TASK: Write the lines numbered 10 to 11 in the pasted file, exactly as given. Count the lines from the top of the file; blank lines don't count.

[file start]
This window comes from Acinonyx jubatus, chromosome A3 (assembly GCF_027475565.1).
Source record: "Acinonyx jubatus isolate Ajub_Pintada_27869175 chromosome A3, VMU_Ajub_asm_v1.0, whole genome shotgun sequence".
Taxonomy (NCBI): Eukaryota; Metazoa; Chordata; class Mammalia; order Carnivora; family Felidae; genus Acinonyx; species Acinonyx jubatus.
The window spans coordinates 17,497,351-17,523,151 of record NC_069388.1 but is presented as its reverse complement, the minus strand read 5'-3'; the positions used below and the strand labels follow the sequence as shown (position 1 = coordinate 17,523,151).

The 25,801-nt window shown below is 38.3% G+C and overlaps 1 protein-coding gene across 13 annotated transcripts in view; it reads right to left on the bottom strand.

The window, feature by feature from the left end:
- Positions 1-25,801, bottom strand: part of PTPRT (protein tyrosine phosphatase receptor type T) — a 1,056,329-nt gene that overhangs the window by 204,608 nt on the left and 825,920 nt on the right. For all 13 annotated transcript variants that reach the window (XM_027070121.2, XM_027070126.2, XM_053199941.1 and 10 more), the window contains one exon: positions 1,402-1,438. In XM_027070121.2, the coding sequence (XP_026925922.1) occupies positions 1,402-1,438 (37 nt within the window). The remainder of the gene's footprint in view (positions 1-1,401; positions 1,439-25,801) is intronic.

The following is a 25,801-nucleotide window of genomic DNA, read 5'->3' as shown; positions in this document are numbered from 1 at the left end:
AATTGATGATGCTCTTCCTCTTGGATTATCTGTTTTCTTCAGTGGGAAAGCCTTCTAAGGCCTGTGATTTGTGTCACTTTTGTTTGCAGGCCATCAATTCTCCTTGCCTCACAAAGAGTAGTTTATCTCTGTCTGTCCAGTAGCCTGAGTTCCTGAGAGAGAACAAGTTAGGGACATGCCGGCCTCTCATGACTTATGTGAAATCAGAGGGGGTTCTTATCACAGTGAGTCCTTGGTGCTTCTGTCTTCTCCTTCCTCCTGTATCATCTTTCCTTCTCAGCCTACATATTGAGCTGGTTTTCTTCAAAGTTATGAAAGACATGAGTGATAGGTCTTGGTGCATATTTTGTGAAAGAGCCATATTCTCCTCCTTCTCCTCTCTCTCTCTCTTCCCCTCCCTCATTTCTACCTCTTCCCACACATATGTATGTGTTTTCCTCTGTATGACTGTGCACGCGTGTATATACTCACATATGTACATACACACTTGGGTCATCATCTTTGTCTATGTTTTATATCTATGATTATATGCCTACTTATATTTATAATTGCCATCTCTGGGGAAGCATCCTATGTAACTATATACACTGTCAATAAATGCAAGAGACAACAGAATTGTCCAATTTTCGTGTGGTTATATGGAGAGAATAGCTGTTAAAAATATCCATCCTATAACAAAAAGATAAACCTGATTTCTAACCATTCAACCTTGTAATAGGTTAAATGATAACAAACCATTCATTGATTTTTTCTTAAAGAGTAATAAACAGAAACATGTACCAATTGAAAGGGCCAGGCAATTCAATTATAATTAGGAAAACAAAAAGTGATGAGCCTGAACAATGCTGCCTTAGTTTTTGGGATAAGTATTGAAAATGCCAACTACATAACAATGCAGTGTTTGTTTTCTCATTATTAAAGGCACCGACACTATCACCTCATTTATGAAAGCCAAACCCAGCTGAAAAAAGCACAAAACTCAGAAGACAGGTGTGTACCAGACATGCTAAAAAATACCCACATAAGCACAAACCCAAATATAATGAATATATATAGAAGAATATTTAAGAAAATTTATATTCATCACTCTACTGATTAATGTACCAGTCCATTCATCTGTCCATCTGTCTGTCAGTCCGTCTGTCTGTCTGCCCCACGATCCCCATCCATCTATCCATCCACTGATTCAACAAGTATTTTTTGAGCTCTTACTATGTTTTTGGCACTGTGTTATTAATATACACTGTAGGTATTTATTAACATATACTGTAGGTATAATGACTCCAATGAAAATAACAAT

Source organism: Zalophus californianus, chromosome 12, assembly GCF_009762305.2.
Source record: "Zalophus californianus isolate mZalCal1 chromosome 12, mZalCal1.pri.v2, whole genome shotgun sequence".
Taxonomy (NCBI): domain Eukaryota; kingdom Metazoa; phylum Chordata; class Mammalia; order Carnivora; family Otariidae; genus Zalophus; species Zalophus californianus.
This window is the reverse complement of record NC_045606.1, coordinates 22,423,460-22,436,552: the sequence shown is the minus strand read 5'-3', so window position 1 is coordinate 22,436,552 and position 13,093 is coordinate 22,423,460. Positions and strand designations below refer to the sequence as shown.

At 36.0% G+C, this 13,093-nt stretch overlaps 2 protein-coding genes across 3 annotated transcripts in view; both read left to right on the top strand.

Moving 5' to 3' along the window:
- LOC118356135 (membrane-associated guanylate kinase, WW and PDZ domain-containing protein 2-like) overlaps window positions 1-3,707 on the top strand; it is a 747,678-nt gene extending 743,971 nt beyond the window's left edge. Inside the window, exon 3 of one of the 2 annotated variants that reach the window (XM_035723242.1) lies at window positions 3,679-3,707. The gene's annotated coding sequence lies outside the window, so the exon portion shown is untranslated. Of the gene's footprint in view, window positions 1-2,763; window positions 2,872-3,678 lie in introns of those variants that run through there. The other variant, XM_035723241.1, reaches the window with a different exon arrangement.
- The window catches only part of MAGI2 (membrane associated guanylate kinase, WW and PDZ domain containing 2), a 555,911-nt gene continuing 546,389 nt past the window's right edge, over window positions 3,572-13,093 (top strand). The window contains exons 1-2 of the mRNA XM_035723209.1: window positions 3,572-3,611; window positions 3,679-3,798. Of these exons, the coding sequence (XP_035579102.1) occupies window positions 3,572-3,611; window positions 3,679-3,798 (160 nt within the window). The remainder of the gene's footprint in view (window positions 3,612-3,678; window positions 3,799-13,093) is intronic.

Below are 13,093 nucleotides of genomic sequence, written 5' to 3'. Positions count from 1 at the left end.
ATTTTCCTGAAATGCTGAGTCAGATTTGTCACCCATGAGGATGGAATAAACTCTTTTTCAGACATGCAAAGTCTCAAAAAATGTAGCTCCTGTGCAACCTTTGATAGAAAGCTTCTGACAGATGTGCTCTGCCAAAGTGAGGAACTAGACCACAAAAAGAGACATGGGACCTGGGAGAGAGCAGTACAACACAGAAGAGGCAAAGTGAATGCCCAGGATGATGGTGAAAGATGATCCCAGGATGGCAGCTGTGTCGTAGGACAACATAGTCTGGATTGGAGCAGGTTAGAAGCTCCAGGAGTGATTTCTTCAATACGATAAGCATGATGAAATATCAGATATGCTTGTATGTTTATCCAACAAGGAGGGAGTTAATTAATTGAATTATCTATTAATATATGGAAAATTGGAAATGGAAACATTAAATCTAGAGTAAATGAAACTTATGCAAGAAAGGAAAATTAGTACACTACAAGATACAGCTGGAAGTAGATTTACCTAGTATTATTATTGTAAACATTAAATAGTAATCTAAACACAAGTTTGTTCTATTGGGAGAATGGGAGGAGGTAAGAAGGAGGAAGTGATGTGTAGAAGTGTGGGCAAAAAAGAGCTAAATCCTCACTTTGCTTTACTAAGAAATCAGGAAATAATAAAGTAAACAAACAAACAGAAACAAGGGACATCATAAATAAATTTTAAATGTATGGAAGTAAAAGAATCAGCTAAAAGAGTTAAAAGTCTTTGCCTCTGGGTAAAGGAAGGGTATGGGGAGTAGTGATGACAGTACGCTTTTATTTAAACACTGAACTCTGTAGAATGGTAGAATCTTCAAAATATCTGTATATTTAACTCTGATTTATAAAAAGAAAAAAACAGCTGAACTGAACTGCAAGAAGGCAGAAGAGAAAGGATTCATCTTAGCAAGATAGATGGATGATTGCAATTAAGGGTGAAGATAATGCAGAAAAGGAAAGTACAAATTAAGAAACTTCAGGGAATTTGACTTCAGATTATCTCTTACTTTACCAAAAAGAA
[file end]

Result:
Source organism: Zalophus californianus, chromosome 12, assembly GCF_009762305.2.
Source record: "Zalophus californianus isolate mZalCal1 chromosome 12, mZalCal1.pri.v2, whole genome shotgun sequence".